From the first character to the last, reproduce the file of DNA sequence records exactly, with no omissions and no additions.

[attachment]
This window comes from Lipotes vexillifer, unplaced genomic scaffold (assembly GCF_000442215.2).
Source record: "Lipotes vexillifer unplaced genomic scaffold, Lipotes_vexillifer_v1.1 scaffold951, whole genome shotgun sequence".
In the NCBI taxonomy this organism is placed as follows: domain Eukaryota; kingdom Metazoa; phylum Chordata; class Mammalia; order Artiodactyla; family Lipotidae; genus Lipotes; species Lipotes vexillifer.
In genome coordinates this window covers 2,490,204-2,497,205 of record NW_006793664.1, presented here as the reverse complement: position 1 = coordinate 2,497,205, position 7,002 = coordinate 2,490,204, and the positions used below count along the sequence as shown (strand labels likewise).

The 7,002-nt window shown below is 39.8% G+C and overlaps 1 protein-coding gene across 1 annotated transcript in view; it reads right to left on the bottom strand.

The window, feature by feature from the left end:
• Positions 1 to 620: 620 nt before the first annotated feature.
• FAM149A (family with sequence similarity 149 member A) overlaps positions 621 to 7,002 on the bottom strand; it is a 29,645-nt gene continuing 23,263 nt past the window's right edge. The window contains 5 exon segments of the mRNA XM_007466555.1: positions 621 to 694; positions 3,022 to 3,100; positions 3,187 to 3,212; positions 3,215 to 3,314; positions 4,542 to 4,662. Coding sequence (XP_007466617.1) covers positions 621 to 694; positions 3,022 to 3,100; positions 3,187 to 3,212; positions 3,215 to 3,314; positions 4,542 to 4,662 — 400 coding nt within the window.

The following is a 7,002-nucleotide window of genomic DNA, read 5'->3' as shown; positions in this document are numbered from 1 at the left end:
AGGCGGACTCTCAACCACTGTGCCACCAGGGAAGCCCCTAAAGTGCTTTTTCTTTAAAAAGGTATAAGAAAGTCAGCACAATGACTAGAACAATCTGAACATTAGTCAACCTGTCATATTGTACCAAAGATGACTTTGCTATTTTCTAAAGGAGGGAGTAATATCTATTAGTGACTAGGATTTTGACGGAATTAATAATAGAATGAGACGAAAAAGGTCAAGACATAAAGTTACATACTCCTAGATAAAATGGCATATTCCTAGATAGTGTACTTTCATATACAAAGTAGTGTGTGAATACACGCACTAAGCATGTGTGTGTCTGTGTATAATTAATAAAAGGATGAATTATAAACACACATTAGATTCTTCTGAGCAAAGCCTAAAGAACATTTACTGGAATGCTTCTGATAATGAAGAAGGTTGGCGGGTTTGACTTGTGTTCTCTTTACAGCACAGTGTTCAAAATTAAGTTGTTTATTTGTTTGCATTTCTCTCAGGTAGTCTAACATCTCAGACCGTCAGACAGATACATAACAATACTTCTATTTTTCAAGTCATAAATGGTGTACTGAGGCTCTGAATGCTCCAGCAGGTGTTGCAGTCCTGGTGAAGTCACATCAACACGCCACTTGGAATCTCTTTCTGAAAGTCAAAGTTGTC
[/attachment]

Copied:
This window comes from Lipotes vexillifer, unplaced genomic scaffold (assembly GCF_000442215.2).
Source record: "Lipotes vexillifer unplaced genomic scaffold, Lipotes_vexillifer_v1.1 scaffold951, whole genome shotgun sequence".
In the NCBI taxonomy this organism is placed as follows: domain Eukaryota; kingdom Metazoa; phylum Chordata; class Mammalia; order Artiodactyla; family Lipotidae; genus Lipotes; species Lipotes vexillifer.
In genome coordinates this window covers 2,490,204-2,497,205 of record NW_006793664.1, presented here as the reverse complement: position 1 = coordinate 2,497,205, position 7,002 = coordinate 2,490,204, and the positions used below count along the sequence as shown (strand labels likewise).

The 7,002-nt window shown below is 39.8% G+C and overlaps 1 protein-coding gene across 1 annotated transcript in view; it reads right to left on the bottom strand.

The window, feature by feature from the left end:
• Positions 1 to 620: 620 nt before the first annotated feature.
• FAM149A (family with sequence similarity 149 member A) overlaps positions 621 to 7,002 on the bottom strand; it is a 29,645-nt gene continuing 23,263 nt past the window's right edge. The window contains 5 exon segments of the mRNA XM_007466555.1: positions 621 to 694; positions 3,022 to 3,100; positions 3,187 to 3,212; positions 3,215 to 3,314; positions 4,542 to 4,662. Coding sequence (XP_007466617.1) covers positions 621 to 694; positions 3,022 to 3,100; positions 3,187 to 3,212; positions 3,215 to 3,314; positions 4,542 to 4,662 — 400 coding nt within the window.

The following is a 7,002-nucleotide window of genomic DNA, read 5'->3' as shown; positions in this document are numbered from 1 at the left end:
AGGCGGACTCTCAACCACTGTGCCACCAGGGAAGCCCCTAAAGTGCTTTTTCTTTAAAAAGGTATAAGAAAGTCAGCACAATGACTAGAACAATCTGAACATTAGTCAACCTGTCATATTGTACCAAAGATGACTTTGCTATTTTCTAAAGGAGGGAGTAATATCTATTAGTGACTAGGATTTTGACGGAATTAATAATAGAATGAGACGAAAAAGGTCAAGACATAAAGTTACATACTCCTAGATAAAATGGCATATTCCTAGATAGTGTACTTTCATATACAAAGTAGTGTGTGAATACACGCACTAAGCATGTGTGTGTCTGTGTATAATTAATAAAAGGATGAATTATAAACACACATTAGATTCTTCTGAGCAAAGCCTAAAGAACATTTACTGGAATGCTTCTGATAATGAAGAAGGTTGGCGGGTTTGACTTGTGTTCTCTTTACAGCACAGTGTTCAAAATTAAGTTGTTTATTTGTTTGCATTTCTCTCAGGTAGTCTAACATCTCAGACCGTCAGACAGATACATAACAATACTTCTATTTTTCAAGTCATAAATGGTGTACTGAGGCTCTGAATGCTCCAGCAGGTGTTGCAGTCCTGGTGAAGTCACATCAACACGCCACTTGGAATCTCTTTCTGAAAGTCAAAGTTGTC